The MTA is unveiling its full proposal for what transit lines could be built -- and when -- if Los Angeles County voters approve a half-cent sales tax increase in November.
New rail routes through Claremont, Van Nuys, Westwood and Artesia would be built first under the Metropolitan Transportation Authority's ambitious $120-billion plan to expand mass transit in Los Angeles.
These lines would connect the region's growing transit network to cities that have lacked passenger rail since the demise of the Pacific Electric streetcar network a half-century ago.
The routes also represent a political calculation by transportation planners to spread out new services across the county as they try to persuade voters to approve a sales tax that would fund their construction. The priorities pleased officials in some areas but left others complaining that their regions were overlooked.
The transit blueprint, unveiled Friday, would fund more than three dozen mass transit and highway improvements over the next four decades if voters approve a $120-billion tax increase proposal expected to appear on the November ballot.
Los Angeles County Supervisor Don Knabe on Friday called on the Metropolitan Transportation Authority to distribute highway improvements and rail projects evenly across the county.
"The R2 project list must first and foremost ensure geographic equity across our region; there are 88 cities in Los Angeles County, not just one," he said in a statement. "Taxpayers across the County will be asked to pay an additional half-cent sales tax and in return, they should all see benefits."
Knabe's statement comes after Metro on Friday unveiled its new mass transit blueprint, which officials say could be built if voters approve a $120-billion tax increase proposal expected to appear on the November ballot.
Knabe said promises were made when taxpayers approved Measure R eight years ago, but "some of those commitments are being pushed down the road."
"Fixing congested areas across the County is not just about rail, we must have multi-modal solutions including better bus service, road improvements and more bike lanes," he said.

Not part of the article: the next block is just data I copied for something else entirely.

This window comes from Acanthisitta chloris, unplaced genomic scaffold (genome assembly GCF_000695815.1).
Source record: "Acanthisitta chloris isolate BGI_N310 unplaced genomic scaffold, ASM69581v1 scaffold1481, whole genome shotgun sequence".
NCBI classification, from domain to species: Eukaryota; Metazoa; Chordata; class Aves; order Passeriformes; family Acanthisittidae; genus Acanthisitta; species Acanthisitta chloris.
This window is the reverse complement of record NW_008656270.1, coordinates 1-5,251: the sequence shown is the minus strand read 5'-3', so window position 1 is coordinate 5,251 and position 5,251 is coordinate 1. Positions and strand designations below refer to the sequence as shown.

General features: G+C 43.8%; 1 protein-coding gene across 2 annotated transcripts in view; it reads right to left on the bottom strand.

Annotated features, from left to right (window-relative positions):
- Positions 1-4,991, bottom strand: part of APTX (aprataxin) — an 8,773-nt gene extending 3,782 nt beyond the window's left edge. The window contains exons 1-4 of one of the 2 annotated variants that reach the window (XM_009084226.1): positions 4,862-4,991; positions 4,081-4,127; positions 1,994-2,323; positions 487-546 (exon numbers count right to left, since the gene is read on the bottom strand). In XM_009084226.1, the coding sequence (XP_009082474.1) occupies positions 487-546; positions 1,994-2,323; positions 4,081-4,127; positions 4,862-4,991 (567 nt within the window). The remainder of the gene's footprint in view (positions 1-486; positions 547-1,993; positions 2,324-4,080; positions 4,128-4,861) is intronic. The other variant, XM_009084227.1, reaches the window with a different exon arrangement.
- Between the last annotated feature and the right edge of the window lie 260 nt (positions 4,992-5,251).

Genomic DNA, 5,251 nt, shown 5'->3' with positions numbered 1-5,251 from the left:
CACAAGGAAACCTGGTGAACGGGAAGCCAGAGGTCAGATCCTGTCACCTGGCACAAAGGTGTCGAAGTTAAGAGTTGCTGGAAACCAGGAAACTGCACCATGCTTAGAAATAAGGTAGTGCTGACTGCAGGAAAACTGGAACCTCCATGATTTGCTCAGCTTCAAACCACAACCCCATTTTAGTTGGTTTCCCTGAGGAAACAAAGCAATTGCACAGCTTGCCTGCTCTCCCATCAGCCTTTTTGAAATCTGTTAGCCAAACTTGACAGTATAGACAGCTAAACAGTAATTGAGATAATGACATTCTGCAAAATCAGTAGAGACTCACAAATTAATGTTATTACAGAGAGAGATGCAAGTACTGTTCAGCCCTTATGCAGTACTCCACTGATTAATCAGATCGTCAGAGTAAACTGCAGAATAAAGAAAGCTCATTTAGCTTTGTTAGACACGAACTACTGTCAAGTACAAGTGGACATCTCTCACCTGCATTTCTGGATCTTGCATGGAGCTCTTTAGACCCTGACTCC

Twenty-five years from now Los Angeles might well be an amazing place to live, a technological utopia, an economic giant, a true world city, a harmonious melding of culture and races.
Metro has released its plan to transform transportation in Los Angeles County.
The plan includes spending $120 billion in tax revenue over 40 years. Voters must approve the tax increase proposal on the November ballot.
The ballot measure would extend an existing half-cent sales tax for two more decades, and raise the county's sales tax rate by an additional half-cent for four decades or longer. The measure, which needs a two-thirds majority to pass, would boost Los Angeles County's base sales tax rate to 9.5%.
Perhaps no traffic bottleneck in Los Angeles County has frustrated transportation planners and commuters more than the Sepulveda Pass, where the infamous 405 Freeway connects the Westside and the San Fernando Valley.
The Metropolitan Transportation Authority now proposes a radical step: Pushing a tunnel through the mountains that could accommodate a toll road and a passenger rail line.
The tunnel is one of nearly a dozen major transit projects Metro says it could build if voters approve a $120-billion tax increase proposal expected to appear on the November ballot.
Other projects include rail lines through the San Fernando Valley and southeastern L.A. County, as well as faster bus service on a handful of major corridors, according to two officials briefed on the plan.